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What Is the Difference Between MPG and MPGe?

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When you’re searching for a new vehicle, especially if efficiency is important to you, you will probably come across two different measurements for fuel economy: MPG and MPGe.

MPG stands for miles per gallon. This is pretty straightforward; a vehicle’s MPG indicates how many miles you can drive using one gallon of gasoline. These numbers are always estimates, so you’ll often find disclaimers from manufacturers, reminding you that your MPG will depend on a variety of factors such as weather, the condition of your car, or simply how you drive.

MPGe stands for miles per gallon equivalent. This measurement is designed for vehicles that don’t run solely on gasoline. Hybrid vehicles, a common choice for eco-friendly drivers, use both electricity and gasoline. These vehicles can often go further between stops at the gas station because the electricity is adding to the vehicle’s stamina. Electric vehicles are as simple as they sound: they run solely on electricity.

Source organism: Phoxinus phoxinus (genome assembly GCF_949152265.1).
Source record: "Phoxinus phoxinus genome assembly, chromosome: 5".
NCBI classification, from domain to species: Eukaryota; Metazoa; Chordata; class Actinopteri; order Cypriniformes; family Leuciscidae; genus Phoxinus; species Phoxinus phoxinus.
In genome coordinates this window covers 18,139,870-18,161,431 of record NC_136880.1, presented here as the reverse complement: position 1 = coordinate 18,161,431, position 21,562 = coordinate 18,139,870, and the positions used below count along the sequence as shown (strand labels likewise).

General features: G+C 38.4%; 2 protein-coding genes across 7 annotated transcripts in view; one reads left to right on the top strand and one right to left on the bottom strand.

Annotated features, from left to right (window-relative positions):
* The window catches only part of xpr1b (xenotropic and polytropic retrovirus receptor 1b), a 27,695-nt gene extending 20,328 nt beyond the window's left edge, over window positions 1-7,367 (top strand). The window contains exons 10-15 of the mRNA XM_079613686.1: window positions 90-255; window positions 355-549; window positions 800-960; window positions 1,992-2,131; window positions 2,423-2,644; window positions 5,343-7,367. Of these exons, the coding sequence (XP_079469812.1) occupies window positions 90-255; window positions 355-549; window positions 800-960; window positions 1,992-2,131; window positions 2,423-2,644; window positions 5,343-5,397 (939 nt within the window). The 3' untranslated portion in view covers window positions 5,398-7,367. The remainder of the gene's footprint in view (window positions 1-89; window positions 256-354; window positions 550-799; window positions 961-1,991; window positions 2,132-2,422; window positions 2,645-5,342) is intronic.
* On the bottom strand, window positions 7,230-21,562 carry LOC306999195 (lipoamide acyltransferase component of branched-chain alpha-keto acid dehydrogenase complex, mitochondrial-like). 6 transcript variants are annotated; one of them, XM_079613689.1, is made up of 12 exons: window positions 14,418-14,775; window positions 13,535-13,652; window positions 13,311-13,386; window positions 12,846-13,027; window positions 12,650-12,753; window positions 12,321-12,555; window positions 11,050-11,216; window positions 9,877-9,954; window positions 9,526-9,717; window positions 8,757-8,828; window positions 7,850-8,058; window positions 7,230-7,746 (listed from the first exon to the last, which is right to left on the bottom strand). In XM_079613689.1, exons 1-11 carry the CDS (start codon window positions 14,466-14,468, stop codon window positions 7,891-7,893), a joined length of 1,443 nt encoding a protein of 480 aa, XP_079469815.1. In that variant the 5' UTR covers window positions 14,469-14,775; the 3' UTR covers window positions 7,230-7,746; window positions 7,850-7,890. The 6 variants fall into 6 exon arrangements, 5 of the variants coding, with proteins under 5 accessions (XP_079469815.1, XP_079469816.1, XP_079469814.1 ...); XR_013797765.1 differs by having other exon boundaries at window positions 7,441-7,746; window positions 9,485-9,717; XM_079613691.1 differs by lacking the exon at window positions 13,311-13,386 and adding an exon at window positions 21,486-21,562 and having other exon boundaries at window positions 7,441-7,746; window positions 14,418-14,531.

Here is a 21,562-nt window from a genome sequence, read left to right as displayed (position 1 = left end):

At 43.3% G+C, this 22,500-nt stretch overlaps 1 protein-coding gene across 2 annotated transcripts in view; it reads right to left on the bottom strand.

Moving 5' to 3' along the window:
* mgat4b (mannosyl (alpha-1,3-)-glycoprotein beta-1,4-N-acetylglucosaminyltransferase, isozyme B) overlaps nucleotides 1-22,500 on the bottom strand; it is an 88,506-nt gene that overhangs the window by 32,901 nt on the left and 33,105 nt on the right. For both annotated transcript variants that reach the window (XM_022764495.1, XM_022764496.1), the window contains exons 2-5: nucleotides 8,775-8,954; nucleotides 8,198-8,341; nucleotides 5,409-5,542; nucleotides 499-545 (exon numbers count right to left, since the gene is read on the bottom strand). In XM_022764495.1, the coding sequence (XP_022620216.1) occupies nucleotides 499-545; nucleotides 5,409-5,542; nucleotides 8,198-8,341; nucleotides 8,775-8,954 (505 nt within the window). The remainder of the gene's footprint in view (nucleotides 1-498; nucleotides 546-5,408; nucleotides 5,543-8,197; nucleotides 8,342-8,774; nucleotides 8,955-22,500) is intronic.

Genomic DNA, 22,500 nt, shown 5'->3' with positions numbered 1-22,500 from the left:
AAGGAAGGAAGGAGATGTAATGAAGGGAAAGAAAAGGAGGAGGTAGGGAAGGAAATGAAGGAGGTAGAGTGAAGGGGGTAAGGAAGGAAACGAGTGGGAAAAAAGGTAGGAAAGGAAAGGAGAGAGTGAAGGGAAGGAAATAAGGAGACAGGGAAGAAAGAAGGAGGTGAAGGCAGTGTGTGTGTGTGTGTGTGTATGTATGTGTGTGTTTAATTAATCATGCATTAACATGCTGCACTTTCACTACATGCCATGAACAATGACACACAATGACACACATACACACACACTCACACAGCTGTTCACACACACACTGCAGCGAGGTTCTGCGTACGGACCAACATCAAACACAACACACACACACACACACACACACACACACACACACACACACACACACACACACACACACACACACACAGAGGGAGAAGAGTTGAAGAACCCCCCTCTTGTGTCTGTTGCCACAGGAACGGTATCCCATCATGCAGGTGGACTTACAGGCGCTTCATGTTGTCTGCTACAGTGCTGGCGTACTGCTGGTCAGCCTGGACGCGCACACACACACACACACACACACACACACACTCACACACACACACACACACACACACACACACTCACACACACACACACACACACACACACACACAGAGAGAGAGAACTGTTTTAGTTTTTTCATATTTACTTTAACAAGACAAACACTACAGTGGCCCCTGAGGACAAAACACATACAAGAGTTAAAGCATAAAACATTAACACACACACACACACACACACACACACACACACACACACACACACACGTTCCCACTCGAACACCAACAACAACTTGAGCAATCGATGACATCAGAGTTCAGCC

Now, MPGe technically stands for “miles per gallon equivalent,” so it must be directly comparable to MPG, right? Kind of, but not exactly.

If you’re driving a hybrid car, your MPGe isn’t actually what you can drive on one gallon of gasoline. The Environmental Protection Agency (EPA) calculates your vehicle’s MPGe based on the amount of energy you are using, not necessarily one gallon of gasoline.

The EPA has determined that 33.7 kilowatt-hours of electricity is equal to one gallon of gasoline, in terms of energy. If you’re driving a gasoline-powered car that earns an EPA-estimated 25 MPG and your neighbor is driving a hybrid with an EPA-estimated 115 MPGe, it would require the same amount of energy for you to drive 25 miles as it would for your neighbor to drive 115 miles. Not necessarily the same amount of gasoline.

If you’re focused solely on energy usage, MPG and MPGe are fairly even comparisons. However, if you’re looking at a hybrid and trying to calculate your monthly fuel costs, it’s a bit more complicated than a one-for-one comparison.

Sources: Stanford University, Green Car Reports, Fisher Honda